Saturday, January 30, 2010

Fish Tales . . .

Fishing has nothing to do with catching fish.

Fishing is about everything else but the fish. It’s about being outside, feeling the wind on your face, watching the honking geese fly overhead, hearing the sound of the waves on the water and seeing the sunny sparkle of sunlight breezing across its surface. It’s about discovering life’s simple lessons.

Don’t get me wrong – I am sure all fishermen (and women) love to catch fish. And those who know me well know I truly believe nothing compares to Friday Fish Fry at the Northwood – especially when Celia is in the kitchen!

But to me, fishing is much more than just getting fish from bait to plate.

Growing up, the men in my life – my Great-grandfather, my father, my uncles, and the “tough” boys I loved to hang with – hunted and fished almost every day. They taught me that in fishing, I didn’t have to be “the best”, I didn’t have to catch the biggest or the most fish. They taught me that what really matter was having fun.

And they all loved to have fun! The camaraderie of these men, as they plied the waters in and around the eastern Upper Peninsula and northern Ontario, was truly something to experience. Stories flowed and jokes were told as we sat on the bank of some stream, the plank seats of someone’s fishing boat, or hunkered round a wood-burner in some fishing shack out on the ice somewhere. Lunches always consisted of thick slabs of cheese on even thicker slabs of bread and cold bottles of beer from the mesh bag that had been hanging all morning in the water.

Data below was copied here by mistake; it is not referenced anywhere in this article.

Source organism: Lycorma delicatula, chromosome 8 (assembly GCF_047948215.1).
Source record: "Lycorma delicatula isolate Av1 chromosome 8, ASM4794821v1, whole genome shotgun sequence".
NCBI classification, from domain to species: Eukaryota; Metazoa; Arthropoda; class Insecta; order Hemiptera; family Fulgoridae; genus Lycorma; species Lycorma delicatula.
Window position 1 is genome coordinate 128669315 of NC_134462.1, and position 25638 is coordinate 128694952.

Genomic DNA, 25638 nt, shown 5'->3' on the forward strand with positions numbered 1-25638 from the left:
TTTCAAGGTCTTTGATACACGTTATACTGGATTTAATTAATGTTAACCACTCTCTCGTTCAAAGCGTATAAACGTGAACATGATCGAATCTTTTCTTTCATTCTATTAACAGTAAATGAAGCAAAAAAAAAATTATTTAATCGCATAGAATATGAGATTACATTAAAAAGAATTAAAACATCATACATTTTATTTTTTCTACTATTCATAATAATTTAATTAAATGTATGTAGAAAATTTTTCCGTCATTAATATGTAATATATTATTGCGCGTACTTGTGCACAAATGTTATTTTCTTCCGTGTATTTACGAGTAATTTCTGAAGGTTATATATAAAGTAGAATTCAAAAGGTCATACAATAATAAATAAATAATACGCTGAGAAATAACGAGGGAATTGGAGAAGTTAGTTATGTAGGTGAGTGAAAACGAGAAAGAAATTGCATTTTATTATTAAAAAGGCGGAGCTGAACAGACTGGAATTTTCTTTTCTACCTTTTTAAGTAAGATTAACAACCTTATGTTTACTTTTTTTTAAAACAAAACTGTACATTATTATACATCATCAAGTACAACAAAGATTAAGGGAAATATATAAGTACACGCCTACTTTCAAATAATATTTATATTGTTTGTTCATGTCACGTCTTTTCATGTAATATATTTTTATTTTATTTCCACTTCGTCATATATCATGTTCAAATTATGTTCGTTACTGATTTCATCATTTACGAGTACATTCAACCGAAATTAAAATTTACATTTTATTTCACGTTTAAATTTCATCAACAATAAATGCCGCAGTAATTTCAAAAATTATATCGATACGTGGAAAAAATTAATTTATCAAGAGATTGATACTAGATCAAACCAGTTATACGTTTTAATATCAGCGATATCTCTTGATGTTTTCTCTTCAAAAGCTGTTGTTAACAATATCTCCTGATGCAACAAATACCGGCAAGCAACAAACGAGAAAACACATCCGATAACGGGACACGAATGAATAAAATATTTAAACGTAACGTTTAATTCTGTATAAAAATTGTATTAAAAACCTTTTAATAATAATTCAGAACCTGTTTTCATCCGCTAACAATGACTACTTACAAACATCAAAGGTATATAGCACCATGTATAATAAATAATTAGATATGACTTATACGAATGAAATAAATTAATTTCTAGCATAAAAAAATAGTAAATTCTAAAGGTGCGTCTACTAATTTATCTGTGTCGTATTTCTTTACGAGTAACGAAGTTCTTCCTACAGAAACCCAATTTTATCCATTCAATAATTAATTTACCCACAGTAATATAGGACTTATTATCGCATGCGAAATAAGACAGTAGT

And despite being a knock-kneed, towheaded tomboy I was always treated as an equal on those days they let me tag along – which meant I had to learn to take my fair share of ribbing! Looking back, I now know that those experiences are what helped shape the strong, independent woman I have grown to be.

They also taught me about patience as I learned to sit and watch a cork for hours on end. And they instilled in me a love of the outdoors – teaching me a respect for the peace and solitude that can be found there. In the past few years of my adult life, these lessons of my childhood have returned to provide the strength I need for simultaneously facing my death and loving my life.

From fishing I have learned to take my time – and that this time is the only time I’ll ever have. You either take it, or it will be taken from you. If you want to catch fish, you best be patient. And if you want to live life fully, you do best to slow down. Otherwise, you will bulldoze over life’s finest moments. Life comes and goes so quickly – and it’s not about what you can or can not do. It is about what you choose to do.

I used to take my sons fishing when they were small – one summer we even vowed to live completely off our catch for two weeks in the waters now known as Rocky Island Lake up the Chapleau Road in Ontario. My youngest son – now a banker – to this day carries fishing gear in the trunk of his car “just in case”. Just in case he needs to slow down. Just in case he needs to step back from his supercharged, overbooked, overstretched life and take time to notice the little gems that adorn each day. Just in case the fish are biting somewhere. Just in case.

Fishing has nothing to do with catching fish. Fishing has everything to do with discovering life’s simple lessons.

“Many go fishing all their lives without knowing that it is not fish they are after.” -Henry David Thoreau

No comments: